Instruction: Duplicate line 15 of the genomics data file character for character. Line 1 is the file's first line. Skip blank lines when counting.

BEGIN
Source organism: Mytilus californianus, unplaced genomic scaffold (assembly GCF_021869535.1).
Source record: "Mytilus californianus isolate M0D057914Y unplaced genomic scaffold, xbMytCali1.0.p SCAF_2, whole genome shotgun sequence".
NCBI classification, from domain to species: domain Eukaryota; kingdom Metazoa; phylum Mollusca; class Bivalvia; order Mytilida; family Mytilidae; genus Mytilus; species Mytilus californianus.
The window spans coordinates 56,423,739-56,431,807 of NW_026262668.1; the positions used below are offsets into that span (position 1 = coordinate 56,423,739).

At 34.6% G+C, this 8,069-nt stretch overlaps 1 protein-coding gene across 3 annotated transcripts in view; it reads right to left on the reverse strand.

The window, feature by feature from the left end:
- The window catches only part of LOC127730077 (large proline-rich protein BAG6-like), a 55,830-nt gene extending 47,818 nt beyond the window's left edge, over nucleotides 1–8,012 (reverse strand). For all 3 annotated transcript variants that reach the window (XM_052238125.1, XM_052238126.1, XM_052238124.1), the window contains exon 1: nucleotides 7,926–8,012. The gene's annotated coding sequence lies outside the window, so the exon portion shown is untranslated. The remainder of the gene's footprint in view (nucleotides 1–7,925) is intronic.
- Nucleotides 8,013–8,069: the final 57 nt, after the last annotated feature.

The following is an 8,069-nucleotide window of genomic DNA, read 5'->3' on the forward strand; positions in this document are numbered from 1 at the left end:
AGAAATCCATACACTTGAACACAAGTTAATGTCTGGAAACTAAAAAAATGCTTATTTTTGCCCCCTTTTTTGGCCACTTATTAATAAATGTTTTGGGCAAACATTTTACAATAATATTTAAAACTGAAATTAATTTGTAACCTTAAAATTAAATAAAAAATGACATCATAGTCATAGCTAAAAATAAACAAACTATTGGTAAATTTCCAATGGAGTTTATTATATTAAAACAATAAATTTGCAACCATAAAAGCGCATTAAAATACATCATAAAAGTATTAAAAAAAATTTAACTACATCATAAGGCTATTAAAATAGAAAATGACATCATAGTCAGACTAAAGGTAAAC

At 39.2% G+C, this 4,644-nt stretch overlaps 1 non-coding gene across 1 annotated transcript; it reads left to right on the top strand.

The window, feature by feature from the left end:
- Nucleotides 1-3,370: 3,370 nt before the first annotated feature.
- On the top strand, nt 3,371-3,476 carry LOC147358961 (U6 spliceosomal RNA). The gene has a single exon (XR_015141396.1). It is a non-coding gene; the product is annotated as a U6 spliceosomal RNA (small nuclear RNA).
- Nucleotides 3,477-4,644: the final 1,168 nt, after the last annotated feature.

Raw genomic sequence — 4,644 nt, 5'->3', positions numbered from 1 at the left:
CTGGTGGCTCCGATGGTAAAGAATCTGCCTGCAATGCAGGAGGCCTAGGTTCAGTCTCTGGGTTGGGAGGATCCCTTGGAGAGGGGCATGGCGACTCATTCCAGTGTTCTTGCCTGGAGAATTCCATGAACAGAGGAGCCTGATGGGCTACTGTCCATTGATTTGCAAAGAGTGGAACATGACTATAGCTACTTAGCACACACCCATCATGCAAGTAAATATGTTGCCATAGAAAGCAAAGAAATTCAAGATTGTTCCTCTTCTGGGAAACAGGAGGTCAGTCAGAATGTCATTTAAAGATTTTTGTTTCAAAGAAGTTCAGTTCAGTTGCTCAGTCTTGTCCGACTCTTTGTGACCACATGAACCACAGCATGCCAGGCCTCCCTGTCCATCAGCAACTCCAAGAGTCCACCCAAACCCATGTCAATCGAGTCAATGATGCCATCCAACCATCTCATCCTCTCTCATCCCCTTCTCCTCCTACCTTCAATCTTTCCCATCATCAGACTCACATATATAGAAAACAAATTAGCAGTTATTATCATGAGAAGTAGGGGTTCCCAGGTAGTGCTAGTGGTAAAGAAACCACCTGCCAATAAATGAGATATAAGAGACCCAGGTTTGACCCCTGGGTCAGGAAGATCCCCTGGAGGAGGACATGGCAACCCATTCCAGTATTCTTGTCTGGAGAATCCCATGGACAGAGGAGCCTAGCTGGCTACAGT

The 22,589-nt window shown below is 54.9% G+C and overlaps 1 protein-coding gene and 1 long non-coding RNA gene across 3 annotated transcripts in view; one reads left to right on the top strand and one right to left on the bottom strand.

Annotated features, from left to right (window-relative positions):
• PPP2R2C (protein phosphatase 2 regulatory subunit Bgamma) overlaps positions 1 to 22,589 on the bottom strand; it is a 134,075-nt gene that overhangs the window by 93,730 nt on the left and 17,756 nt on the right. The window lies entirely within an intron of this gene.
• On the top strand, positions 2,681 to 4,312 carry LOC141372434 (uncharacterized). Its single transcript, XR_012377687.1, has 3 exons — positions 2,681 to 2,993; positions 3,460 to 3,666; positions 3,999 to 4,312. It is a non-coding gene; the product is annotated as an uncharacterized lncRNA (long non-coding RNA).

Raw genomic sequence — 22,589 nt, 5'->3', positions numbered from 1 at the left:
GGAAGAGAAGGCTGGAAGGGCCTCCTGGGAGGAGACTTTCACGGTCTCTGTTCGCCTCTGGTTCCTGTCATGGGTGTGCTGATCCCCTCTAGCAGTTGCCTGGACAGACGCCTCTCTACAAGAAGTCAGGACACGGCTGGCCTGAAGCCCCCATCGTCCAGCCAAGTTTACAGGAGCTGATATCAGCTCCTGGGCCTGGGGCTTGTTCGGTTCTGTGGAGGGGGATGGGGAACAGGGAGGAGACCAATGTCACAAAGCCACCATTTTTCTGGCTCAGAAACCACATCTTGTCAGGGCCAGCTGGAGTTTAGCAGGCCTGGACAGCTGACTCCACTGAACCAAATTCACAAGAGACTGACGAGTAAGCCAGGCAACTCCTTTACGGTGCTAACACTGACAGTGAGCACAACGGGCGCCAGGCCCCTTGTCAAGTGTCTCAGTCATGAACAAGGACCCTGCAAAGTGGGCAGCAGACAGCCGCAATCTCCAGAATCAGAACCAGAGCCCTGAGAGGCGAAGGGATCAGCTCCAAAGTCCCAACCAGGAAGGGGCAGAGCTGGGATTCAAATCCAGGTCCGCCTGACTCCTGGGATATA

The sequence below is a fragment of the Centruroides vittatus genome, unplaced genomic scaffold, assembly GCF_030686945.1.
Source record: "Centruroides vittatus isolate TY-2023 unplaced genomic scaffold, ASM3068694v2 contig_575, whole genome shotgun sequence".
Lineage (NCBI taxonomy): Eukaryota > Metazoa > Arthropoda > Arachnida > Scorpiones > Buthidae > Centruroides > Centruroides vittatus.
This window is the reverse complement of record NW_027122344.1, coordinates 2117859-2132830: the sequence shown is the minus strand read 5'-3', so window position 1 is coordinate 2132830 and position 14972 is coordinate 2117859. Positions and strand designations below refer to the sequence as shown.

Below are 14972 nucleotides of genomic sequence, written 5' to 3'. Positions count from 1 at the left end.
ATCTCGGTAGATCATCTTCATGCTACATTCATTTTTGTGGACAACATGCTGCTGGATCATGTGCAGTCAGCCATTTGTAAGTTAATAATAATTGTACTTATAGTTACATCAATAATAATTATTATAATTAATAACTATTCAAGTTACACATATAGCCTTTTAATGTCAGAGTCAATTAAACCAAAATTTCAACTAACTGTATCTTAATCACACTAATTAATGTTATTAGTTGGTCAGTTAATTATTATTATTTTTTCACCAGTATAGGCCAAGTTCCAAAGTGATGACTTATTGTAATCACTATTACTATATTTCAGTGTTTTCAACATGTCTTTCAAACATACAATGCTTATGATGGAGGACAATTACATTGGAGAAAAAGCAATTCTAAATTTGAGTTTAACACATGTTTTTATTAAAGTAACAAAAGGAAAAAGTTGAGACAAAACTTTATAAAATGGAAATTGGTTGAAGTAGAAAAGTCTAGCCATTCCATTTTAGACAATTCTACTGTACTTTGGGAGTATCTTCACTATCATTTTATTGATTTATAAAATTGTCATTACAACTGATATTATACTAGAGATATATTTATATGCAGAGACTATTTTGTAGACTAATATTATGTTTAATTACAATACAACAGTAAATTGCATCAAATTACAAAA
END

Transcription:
- Nucleotides 3,477-4,644: the final 1,168 nt, after the last annotated feature.